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Effective Planning for GDPR and Enshrining Consumer Privacy

  • Jed Mole

    Jed Mole

Created at June 27th, 2017

Effective Planning for GDPR and Enshrining Consumer Privacy

The deadline for GDPR implementation is looming ever closer, and businesses of all sizes appear to be a little lost and are struggling to understand just exactly what they need to do. Not only are we waiting for various chapters of guidance both in draft then final forms, businesses in the UK are assumed to be included in EU law, but this is still not entirely confirmed. Finally, this is all happening against a backdrop of relatively low awareness of where consumer data analysis is used within a business structure, and how.

An example of this confusion has occurred just this week. Our very own chief privacy officer for Europe and recently re-elected co-chair of FEDMA, Dr Sachiko Scheuing, was quoted in a recent Wall Street Journal article discussing just how Acxiom is preparing for the GDPR. She talked about how we are increasing our privacy budget by around 30% as a responsible marketing and data services business which helps brands to use data and technology to drive value from data to the brand’s customers. Preparation is incredibly important and planning effectively for such a crucial piece of international legislation is a complex issue, one where widespread understanding is lacking. The piece, while discussing how far-reaching the impact of this legislation could be due to the vast amount of data deployed around the advertising space, falls into this data complexity and confusion trap. Acxiom, for example, does not collect data on how many times consumers shop online with brands, what we increasingly do, is help brands connect and understand the online and offline worlds of marketing.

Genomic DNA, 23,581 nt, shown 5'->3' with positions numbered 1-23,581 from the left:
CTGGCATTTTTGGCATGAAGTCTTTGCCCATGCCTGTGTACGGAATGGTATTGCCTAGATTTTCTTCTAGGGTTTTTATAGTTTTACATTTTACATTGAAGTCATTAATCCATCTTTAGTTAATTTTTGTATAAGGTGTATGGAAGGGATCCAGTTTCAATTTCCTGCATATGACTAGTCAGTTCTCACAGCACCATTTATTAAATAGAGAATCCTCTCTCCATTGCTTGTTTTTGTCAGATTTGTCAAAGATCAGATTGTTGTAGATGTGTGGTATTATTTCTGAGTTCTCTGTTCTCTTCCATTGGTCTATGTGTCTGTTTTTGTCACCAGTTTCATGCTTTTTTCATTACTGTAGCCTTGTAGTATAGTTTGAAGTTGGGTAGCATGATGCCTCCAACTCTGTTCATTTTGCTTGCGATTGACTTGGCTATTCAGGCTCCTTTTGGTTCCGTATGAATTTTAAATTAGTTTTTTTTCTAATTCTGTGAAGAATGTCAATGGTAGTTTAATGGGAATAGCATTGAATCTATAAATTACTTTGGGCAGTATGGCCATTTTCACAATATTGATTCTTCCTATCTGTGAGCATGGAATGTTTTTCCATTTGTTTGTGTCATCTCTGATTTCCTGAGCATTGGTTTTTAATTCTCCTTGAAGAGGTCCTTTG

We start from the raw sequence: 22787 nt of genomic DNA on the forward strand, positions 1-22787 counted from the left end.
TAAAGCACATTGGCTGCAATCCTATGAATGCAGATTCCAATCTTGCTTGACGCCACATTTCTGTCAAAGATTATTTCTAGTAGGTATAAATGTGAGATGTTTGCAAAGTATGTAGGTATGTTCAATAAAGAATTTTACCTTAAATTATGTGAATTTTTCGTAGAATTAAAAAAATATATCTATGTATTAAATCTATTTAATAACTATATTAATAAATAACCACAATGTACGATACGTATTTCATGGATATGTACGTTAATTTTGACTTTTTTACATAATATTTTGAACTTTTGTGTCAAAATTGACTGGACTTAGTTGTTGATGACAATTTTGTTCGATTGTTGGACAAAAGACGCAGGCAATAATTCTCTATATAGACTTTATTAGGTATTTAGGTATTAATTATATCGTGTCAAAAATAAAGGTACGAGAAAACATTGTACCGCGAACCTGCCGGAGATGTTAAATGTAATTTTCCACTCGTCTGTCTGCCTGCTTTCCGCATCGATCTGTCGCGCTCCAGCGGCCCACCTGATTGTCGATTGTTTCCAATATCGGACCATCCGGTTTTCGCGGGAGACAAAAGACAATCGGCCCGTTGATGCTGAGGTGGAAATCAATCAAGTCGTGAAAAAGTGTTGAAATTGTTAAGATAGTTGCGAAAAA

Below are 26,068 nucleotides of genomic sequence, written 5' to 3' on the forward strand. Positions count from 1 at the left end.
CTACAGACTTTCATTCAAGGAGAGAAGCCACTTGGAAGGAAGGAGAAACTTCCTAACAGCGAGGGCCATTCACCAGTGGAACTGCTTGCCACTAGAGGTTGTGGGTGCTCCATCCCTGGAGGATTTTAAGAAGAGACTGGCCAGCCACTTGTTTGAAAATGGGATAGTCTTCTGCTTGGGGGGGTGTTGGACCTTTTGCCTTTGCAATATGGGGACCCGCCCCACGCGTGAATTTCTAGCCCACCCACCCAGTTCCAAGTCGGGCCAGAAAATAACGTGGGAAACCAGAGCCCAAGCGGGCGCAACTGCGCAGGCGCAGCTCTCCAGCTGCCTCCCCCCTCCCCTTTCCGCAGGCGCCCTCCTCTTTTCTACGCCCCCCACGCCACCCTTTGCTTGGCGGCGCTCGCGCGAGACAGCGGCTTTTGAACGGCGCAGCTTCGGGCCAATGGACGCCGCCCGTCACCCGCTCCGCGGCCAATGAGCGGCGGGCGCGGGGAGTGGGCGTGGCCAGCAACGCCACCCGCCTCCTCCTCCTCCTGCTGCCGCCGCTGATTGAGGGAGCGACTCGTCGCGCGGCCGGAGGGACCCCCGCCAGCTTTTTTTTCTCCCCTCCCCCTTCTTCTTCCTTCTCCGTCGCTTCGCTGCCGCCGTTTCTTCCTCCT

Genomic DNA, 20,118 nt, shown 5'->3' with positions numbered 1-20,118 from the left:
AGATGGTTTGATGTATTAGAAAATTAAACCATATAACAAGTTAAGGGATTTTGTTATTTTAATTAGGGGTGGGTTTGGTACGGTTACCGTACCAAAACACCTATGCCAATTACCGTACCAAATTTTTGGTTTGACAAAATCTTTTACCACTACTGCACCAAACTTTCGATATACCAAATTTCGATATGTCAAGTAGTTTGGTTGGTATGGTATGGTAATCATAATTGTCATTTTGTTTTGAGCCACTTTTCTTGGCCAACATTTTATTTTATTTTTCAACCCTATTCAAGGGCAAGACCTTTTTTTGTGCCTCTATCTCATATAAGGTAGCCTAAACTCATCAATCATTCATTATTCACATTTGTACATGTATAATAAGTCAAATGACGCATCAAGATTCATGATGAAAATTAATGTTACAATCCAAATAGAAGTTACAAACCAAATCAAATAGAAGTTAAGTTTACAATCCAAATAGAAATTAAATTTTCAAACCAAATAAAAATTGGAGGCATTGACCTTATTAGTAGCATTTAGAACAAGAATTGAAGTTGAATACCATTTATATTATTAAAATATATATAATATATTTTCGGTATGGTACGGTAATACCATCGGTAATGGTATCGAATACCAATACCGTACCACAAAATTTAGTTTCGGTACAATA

One example of this would be to understand the in-store purchases influenced by online advertising with a view to ensuring the buyer stops seeing ads for things they’ve already bought. To those outside the space, the data industry and how data specialists and consultants work on behalf of brands with their customer data, can be a complicated one to understand and summarise. Suggestions that consumer data specialists can peer the lives of consumers through their data though, add to this misunderstanding. Strict regulations are in place to make sure that individual privacy, permission, and data rights are not just respected but protected.

The impact and rapid growth of technology and huge strides made in making data-driven marketing more effective have made it tricky at times to define precisely what consumer data analysis and insight is capable of and how it is used. In some ways that potential is wonderful – the insight gleaned from online and offline consumer data is phenomenal, sometimes transformative to businesses and good for customers despite their apparent obliviousness. However, controls have to be, and are, put in place to enshrine consumer privacy and personal rights – this is precisely what the GDPR is trying to accomplish. Data is a tool, but one with multiple effective safeguards in place to ensure that responsible businesses, like Acxiom, are acting only with the best interests of consumers in mind at all times. It is vital that in planning and preparing effectively for GDPR, all are clear about just who has consumer information and how it is being legally used. As Dr Scheuing stated, the key is to show that any business using its customer data to serve their customers better takes ‘accountability and transparency very seriously’. This accountability and transparency has to be reflected in educating consumers and businesses alike on precisely how data is being used. This issue goes to the very core of GDPR.

For more information on GDPR, Brexit and how they will impact the use of consumer data, download our eBook: